However, in 1944 Army Chief of Staff George C. Marshall issued classified Special Order #131 directing that all historical information contained in any medium, "... paper, microfilm, acetate, film, etc..." on the Honorable Discharge Lapel Pin, "...commonly referred to as 'The Ruptured Duck'... currently residing in any command will be immediately destroyed. General Marshall's order was intended to prevent "...possible serious and severe reduction in troop morale"... should the continued use of what he considered a ...disparaging term...", "Ruptured", be applied to the Honorable Discharge lapel pin. Within a month virtually every military document providing the history of the Ruptured Duck virtually disappeared. Within a year the common statement as to the origin of the Ruptured Duck was replied with "nobody knows".
    It would be another fifty-one years (during the massive declassification of wartime records ordered by President Bill Clinton for POW research) before declassified reports revealed the reason for General Marshall's well-founded reason for killing off the history of the Ruptured Duck since he realized it was impossible to eradicate its name, for fear that "...possible serious and severe reduction in troop morale"... could result if it were disclosed that the top Secret code name of one the highest United States military officers was "Duckpin". The codename "Duckpin" was assigned to the four star, soon five star, general whose singular being required the highest level of confidence of all those he commanded. The General codenamed "Duckpin" (in 1942) was Dwight David Eisenhower.
    NOTE: Codenames for others were: Chiang kai-Chek, "Peanut"; Josef Stalin, "Glyptic"; FD Roosevelt, "Victor"; Winston Churchill, "Former Naval Person".

  7. Only Honorable Discharge personnel can own the RD.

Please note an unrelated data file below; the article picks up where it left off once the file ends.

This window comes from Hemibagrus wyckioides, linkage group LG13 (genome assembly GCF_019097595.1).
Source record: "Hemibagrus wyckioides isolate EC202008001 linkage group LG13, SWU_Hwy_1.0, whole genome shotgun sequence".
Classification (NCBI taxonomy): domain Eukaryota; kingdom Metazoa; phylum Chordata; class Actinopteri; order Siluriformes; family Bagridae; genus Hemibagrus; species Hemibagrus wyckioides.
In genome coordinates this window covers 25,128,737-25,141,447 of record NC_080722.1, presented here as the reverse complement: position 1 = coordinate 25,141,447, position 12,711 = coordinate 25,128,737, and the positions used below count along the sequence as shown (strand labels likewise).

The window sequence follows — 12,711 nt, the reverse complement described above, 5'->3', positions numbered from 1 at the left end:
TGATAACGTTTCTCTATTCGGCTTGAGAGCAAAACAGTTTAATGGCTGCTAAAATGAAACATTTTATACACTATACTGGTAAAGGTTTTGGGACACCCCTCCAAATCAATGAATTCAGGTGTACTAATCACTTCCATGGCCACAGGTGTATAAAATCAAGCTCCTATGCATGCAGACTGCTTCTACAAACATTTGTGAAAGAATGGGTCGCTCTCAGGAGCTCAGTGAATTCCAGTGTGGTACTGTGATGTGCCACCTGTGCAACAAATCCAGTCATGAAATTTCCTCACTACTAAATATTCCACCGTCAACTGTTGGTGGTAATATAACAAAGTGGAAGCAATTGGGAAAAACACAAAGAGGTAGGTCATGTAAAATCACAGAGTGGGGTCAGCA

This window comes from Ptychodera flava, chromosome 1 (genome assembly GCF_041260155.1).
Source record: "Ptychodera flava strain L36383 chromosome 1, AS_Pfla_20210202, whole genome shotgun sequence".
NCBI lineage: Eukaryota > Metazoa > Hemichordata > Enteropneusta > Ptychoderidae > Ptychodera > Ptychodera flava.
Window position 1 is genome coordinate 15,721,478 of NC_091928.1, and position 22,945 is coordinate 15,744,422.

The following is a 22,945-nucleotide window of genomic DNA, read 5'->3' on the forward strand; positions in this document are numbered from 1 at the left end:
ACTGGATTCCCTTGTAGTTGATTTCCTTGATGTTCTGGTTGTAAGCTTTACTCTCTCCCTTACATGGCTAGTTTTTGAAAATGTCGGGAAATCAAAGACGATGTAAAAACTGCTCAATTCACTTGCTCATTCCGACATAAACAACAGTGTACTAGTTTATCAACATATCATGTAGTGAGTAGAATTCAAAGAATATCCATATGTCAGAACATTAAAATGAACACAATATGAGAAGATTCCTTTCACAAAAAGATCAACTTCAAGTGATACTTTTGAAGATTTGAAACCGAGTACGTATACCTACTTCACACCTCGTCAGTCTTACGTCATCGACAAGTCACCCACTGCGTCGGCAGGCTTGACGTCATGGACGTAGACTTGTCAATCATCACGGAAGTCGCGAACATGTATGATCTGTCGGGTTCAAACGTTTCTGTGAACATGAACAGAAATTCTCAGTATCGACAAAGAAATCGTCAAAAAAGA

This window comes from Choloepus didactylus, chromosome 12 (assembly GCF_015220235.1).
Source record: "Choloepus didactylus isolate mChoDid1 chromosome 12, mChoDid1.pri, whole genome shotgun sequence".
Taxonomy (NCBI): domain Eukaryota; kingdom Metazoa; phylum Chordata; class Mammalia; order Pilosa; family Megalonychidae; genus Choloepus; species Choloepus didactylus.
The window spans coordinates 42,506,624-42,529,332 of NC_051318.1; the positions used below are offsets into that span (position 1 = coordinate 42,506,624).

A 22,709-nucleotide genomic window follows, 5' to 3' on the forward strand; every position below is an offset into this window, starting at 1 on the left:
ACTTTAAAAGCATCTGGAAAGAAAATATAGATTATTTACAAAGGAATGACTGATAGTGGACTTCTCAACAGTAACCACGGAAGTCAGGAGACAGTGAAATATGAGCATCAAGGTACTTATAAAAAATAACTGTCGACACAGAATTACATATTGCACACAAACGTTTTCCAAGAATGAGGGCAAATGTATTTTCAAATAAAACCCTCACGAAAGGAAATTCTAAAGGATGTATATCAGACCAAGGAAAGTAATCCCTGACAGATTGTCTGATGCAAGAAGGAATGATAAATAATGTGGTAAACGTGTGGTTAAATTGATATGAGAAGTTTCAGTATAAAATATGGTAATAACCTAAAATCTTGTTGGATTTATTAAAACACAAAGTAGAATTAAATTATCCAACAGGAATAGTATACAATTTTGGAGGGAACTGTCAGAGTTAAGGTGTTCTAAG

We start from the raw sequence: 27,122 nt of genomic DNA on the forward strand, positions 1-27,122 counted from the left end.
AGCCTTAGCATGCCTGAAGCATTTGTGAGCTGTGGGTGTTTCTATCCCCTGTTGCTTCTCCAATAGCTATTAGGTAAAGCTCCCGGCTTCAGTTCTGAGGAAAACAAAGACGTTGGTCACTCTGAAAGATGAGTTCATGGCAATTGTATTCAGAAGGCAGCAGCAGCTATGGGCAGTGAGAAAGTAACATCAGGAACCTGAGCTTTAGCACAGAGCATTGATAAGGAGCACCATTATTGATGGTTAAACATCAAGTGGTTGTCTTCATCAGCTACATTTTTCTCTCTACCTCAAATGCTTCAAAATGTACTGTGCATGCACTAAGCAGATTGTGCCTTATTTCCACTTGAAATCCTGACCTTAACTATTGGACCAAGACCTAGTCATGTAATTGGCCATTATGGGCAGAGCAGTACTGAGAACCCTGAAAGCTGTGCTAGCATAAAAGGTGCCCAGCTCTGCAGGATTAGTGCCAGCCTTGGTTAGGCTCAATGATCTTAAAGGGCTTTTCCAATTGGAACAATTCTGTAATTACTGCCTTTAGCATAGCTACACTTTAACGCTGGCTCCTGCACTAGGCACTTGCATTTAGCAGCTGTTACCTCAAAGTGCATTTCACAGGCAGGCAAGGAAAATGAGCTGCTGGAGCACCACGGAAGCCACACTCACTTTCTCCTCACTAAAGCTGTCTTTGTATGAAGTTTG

Not true. Individuals who received an Honorable Discharge during a previous enlistment cylce, but later received a less than Honorable Discharge after a subsequent cycle are still permitted to possess their original Ruptured Duck eligibility for that previous cyle only, and are prohibited by law from disguising, misrepresenting or assert Honorable Discharge as their final discharge status.

  8. A serviceperson may acquire and wear or display as many RD's as the number of Honorable Dscharge's he received for each re-enlistment period.
    Not true. An recipient is eligible for only one Ruptured Duck regardless of the number of times he received an Honorable Discharge upon re-enlistment.
Additional myth corrections will be added as they are received.

REFERENCES




Thursday, November 7, 2013

Happy Birthday -Mike

Loren ( Mike) Morse
90 years young on November 9th, 2013
Let's all wish Mike -Lindley resident -World War II Veteran
A Very Happy Birthday
We hope you have a wonderful day with all your family .

Thursday, October 31, 2013

Lindley-Presho Fire Department Members

1963  Members- Front Row
Glenn Terwilliger, Elmer Huels, Dale Drake, Richard Pierce, Mike Morse 

2013 & 1963  Members-Back Row
Terry Hill, Curt Drake, Gary Kollhoff, Alonzo Toby, Bradley Drake, Blaine Toby, Harry Pierce (1963), Mary Jane Semple, Harold Semple, Randy Hill, Ed Parish, Sheldon Ward (1963), Howard McFall, Dylan Hill, Ed Hawkins  

Thanks to all the past and present members of the Department for all their volunteer services to the Lindley Community for the past 50 years. 
 Thank You to all the members of the Department and to the Lindley  residents  who attended the 50th Anniversary Party for the Fire Department on Sunday October 27th. It was great to see so many in attendance.
  
 
 
 
 
 
 
 

Sunday, October 20, 2013

Town of Lindley Events Updates

November 5th Election Ballot available for viewing